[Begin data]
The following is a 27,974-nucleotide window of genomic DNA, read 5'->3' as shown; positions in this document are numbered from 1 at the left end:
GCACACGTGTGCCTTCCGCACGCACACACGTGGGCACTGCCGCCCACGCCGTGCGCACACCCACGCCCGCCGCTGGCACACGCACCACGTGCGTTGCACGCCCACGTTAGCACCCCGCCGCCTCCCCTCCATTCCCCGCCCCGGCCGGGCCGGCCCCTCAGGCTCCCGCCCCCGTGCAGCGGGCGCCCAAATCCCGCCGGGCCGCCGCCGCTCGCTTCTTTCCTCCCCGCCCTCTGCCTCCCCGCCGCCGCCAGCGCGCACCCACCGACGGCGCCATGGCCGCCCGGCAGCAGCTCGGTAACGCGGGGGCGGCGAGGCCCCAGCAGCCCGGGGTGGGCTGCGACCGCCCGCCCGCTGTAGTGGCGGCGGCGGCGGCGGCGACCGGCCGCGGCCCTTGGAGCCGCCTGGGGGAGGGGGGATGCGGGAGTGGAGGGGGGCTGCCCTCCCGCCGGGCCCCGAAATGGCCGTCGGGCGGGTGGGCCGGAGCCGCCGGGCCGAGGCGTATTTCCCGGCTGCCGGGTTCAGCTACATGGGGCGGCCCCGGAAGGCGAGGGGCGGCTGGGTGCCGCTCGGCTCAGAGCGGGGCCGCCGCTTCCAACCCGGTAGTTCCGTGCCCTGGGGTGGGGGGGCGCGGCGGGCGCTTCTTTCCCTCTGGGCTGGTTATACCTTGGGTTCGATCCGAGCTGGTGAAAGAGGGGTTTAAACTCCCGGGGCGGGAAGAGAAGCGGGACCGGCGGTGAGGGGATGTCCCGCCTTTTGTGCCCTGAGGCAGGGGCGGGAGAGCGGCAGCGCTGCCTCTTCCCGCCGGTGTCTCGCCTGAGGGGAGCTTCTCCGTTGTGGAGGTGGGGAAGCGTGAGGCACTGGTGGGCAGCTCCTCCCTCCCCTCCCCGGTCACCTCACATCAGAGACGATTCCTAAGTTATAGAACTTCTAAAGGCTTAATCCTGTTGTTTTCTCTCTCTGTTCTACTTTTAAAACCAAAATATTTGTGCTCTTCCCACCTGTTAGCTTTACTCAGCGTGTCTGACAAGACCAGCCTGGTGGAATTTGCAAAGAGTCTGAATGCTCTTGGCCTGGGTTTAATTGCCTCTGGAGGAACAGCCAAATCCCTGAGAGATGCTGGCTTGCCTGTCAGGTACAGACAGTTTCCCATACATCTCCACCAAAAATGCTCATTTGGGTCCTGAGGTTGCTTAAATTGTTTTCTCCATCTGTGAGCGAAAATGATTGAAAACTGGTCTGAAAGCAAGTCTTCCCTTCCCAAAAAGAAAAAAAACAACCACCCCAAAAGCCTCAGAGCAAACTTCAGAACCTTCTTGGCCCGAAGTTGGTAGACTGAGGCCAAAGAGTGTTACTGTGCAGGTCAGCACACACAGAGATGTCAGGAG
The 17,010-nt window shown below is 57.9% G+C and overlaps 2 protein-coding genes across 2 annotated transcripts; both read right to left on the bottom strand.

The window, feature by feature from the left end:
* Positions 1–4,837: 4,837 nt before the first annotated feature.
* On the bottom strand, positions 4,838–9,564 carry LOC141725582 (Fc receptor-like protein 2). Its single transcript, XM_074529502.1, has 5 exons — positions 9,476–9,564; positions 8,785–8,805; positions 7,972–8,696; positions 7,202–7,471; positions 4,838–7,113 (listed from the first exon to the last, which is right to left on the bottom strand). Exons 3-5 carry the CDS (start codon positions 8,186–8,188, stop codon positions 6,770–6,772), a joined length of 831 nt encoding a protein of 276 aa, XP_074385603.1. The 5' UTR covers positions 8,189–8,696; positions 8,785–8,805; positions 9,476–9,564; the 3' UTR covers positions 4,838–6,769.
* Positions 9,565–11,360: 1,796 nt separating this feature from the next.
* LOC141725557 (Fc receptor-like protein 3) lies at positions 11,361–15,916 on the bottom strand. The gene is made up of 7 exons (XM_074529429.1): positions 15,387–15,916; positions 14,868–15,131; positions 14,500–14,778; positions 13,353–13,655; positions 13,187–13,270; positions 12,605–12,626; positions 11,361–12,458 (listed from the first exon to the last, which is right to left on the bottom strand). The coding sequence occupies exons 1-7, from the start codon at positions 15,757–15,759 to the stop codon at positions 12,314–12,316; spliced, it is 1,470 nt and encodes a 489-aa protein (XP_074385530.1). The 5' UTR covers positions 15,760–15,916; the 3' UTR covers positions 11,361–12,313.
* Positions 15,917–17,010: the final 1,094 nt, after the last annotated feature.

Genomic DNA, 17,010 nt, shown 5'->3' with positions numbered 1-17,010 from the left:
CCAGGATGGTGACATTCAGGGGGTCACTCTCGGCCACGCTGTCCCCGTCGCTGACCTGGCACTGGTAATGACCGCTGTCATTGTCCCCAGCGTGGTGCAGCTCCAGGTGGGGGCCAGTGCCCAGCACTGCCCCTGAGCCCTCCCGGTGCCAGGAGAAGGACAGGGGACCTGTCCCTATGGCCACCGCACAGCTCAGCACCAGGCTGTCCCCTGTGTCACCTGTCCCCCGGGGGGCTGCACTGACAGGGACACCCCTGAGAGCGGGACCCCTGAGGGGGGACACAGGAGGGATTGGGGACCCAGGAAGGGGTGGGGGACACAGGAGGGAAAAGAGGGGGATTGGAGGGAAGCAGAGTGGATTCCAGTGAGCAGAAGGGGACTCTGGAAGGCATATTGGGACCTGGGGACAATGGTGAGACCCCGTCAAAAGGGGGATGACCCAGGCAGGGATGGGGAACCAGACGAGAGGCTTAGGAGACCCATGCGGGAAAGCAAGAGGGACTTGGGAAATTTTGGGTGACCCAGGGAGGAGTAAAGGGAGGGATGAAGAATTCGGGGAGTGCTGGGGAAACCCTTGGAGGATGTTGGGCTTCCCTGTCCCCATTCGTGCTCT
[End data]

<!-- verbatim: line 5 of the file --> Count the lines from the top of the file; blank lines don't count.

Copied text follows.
* Positions 1–4,837: 4,837 nt before the first annotated feature.